From Endurance to Dressage
You'll probably be bored, but I really need to write this out ...
I had a long talk with Chemaine, my dressage trainer over on the coast, about how best to approach riding Izzy. No matter how much I suck at something, she has a knack for pointing it out without making it sound like a fatal flaw. The issue this time was how Izzy was freezing up due to my tenseness.
Chemaine explained that many horses, especially the green beans, really need the rider's seat/pelvis/hips to move so their own backs and pelvis can move. She delicately pointed out that I tend to hold a certain amount of tension in my seat which can restrict that movement. Speedy is such a rock start that he zooms right along despite my shortcomings.
She had me think about walking on my own two feet, which I did as we talked. When we walk, our hips sway from side to side. The bigger our stride, the bigger the sway, and conversely, the smaller our stride, well you get the idea.
The second thing she asked me to think about was releasing my leg. I ride Speedy with a lot of leg because he leans on my leg. But then, maybe he leans on my leg because I use a lot of leg. Ooooohhhhh. Chemaine pointed out that a young horse like Izzy, who is already quite sensitive to the leg, will freak out if the rider's seat won't move while the rider's legs are screaming GO! He'll have nowhere to go but up.
She suggested I try to ride Speedy with these ideas in mind so that I can memorize the feeling so that I'll be more relaxed when I ride Izzy. So, keeping all of this in mind, I saddled Speedy up and head out for some hip swaying, loose leg riding. And you know what, it was one of the best rides I've ever had. I could hear Speedy slurping on his bit, something he never does, and he didn't lean on my inside leg.
We started out just walking. I quickly realized that I do brace my lower body which locks my pelvis and doesn't allow any movement. As soon as I let it go, I could feel my hips rocking up and down, side to side. I started calling out the movement of my hips in time to Speedy's stride ... up, up, up.
I played around with loosening my pelvis and then imagined that I was taking a shorter stride, but I wasn't able to influence Speedy's stride length. Either he has learned to turn out my bumblings, or I didn't have it quite right. At least he did have a freer walking stride, and even if I didn't think I was influencing it, I probably was.
I also got my leg off. Instead of constantly squeezing, I gave him several taps when I felt his belly lean into my leg: bump, bump ... leg off. If he hadn't moved away, I bumped harder: BUMP, BUMP ... leg off. And when that didn't work: I used the spur: BUMP, BUMP ... leg off. For most of our ride, he was quick to get off my leg once I quit squeezing him.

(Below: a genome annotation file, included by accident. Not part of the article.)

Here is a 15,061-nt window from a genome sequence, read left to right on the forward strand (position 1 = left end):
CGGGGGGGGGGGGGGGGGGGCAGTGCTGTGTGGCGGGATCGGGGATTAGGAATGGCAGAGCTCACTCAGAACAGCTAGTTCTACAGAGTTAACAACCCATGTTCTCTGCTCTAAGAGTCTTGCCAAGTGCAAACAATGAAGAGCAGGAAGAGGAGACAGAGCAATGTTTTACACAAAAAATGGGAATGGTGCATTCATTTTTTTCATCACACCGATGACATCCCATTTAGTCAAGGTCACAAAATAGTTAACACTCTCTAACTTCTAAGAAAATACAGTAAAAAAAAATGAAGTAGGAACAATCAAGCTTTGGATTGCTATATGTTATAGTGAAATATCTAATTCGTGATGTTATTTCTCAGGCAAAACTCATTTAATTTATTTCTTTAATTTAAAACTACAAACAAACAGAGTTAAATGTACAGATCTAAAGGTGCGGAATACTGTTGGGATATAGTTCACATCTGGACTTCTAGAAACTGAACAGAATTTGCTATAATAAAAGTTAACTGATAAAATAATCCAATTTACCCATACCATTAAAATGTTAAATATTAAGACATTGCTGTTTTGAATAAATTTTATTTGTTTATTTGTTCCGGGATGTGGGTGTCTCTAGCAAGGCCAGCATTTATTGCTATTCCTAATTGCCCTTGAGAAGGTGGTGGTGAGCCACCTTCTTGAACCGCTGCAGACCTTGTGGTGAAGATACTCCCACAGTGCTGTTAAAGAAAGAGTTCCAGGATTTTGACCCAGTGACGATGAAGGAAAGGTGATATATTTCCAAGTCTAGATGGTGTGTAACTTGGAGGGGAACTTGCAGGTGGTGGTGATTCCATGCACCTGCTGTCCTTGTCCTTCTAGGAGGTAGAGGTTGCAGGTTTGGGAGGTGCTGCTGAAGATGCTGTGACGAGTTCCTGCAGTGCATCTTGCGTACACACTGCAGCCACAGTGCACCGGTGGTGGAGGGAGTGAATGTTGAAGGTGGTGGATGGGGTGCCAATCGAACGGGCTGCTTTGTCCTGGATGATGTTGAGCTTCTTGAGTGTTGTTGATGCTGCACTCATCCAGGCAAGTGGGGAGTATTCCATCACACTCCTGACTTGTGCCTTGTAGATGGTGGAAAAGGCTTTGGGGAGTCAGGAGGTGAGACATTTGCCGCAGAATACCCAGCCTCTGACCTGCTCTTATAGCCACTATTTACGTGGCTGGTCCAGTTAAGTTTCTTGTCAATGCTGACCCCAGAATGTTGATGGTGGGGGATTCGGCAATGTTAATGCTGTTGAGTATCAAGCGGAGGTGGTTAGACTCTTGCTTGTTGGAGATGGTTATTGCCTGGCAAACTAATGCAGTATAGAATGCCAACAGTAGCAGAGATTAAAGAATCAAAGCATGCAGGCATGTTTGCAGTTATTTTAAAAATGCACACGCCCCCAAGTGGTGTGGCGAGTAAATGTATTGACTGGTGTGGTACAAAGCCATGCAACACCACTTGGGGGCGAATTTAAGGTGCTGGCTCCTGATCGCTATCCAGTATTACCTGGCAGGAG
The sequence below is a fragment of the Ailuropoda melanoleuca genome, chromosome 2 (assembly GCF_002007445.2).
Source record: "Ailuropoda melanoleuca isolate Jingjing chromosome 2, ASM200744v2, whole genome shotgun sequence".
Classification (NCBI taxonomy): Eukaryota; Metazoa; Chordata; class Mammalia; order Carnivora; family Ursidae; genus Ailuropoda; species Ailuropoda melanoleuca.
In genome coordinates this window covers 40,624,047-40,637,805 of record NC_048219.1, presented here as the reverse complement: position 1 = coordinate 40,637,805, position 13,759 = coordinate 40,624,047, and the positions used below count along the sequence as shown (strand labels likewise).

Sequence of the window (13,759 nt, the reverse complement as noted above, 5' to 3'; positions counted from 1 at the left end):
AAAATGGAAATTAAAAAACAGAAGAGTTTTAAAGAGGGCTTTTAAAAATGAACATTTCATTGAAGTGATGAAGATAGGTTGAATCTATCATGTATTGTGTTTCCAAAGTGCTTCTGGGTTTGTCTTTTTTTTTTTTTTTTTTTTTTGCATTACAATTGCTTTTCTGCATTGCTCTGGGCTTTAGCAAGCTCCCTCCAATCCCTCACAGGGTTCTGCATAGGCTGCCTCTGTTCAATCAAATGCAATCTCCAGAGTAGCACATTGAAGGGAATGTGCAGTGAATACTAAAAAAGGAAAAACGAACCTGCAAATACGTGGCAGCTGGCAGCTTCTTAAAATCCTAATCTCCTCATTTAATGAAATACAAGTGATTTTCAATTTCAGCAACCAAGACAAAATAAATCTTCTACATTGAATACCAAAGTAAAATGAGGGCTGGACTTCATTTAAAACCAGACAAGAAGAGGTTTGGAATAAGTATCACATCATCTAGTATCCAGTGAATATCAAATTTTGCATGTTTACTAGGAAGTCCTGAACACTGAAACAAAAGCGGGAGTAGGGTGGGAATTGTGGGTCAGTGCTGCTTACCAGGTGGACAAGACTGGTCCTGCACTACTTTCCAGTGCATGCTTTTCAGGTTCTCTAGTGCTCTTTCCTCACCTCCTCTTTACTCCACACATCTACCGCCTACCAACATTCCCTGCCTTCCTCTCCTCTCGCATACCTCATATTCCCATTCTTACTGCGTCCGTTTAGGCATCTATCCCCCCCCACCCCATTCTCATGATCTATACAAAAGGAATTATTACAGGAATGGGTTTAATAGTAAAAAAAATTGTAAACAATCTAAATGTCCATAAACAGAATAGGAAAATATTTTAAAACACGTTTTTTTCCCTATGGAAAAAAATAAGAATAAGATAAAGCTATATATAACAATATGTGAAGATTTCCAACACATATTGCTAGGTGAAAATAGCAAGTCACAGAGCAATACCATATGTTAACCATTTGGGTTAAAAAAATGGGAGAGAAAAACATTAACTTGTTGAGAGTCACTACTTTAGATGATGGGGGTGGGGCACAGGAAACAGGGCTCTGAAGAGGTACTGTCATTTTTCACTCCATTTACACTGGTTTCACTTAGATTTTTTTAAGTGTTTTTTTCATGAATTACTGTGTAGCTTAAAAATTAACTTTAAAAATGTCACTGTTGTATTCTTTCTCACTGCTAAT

I also got very assertive with head down, FOCUS on me. Speedy's really good, but there are days when he wants to keep popping his nose up to giraffe around at everything that seems of interest. Izzy finds EVERYTHING distracting. To help myself practice keeping Izzy's attention, I rode Speedy like he was a baby: head down, long rein.
It helped that the neighbor was firing up his motorcycles and quads and warming them up around the yard. That doesn't scare Speedy, but it was very distracting for him. I simply relaxed my pelvis, kept my leg off, and gave gentle (sometimes not so gentle) right/left tugs on the bit. As soon as he dropped his head, I quieted my hands. My goal was to sponge the reins before he could pop his head back up.
I discovered that with a longer rein, I tend to use even more leg to guide him. I resisted that feeling and instead gave small flutters, or bumps, when he fell into the circle, or I tapped him with my outside leg when he drifted too far out. Eventually, I did shorten my reins for more serious work, but I kept my legs freer and focused on adjusting his tempo with my posting rather than my legs.
Speedy wears his heart on his sleeve so it's easy to see when he's thinking. He had quite the funny expression when we finished. He looked a little shellshocked, sort of like he wasn't sure what had just hit him. I definitely learned some things about my own riding that I am going to be working hard to change. Let's hope it helps both of my boys!
About the Writer and Rider
I am a lifelong rider.
I began endurance riding in 1996 where I ultimately completed five, one-day 100 mile races, the 200-mile Death Valley Encounter, and numerous other 50, 65, and 75 mile races. I began showing dressage in 2010.
Welcome to my dressage journey.
About Speedy G
Speedy went from endurance horse to dressage horse. After helping me earn a USDF Bronze medal in the summer of 2020, he is now semi-retired. Speedy is a 2004, 15'1 hand, purebred Arabian gelding. His Arabian Horse Registry name is G Ima Starr FA.
Izzy was started as a four-year old and then spent the next 18 months in pasture growing up. I bought him as a six-year old, and together, we are showing at Second Level. He is a 2008, 16'3 hand warmblood gelding. His Rheinland Pfalz-saar International (RPSI) name is Imperioso.
National Rider Awards
State Rider Awards
State Horse Awards
CDS Sapphire Rider Award
Third Level: 63.514%
Third Level: 62.105%
2021 Show Season
(r) Ride-a-Test Clinic
(Q) Must Qualify
2021 Pending …
3/27-28 SCEC (***)
4/10-11 SCEC (***)
5/16-17 El Sueño (***)
5/23 TMC (*)
6/12-13 SB (***) OR
6/19-20 El Sueño (***)
6/27 TMC (*)
7/3-4 Burbank (***) OR
7/17-18 El Sueño (***)
7/25 TMC (*)
8/14-15 RAAC (Q) (***)
8/29 TMC (*)
2021 Completed …
10/24-25 SCEC (***)
11/7-11/8 SB (***)
2021 Qualifying Scores
Regional Adult Amateur Competition (RAAC)
2nd Level Qualifying
3 Scores/2 Judges/60%:
Score 1: 60.610% Bhathal
2nd Level Qualifying
5 Scores/4 Judges/61%:
Stuff I Read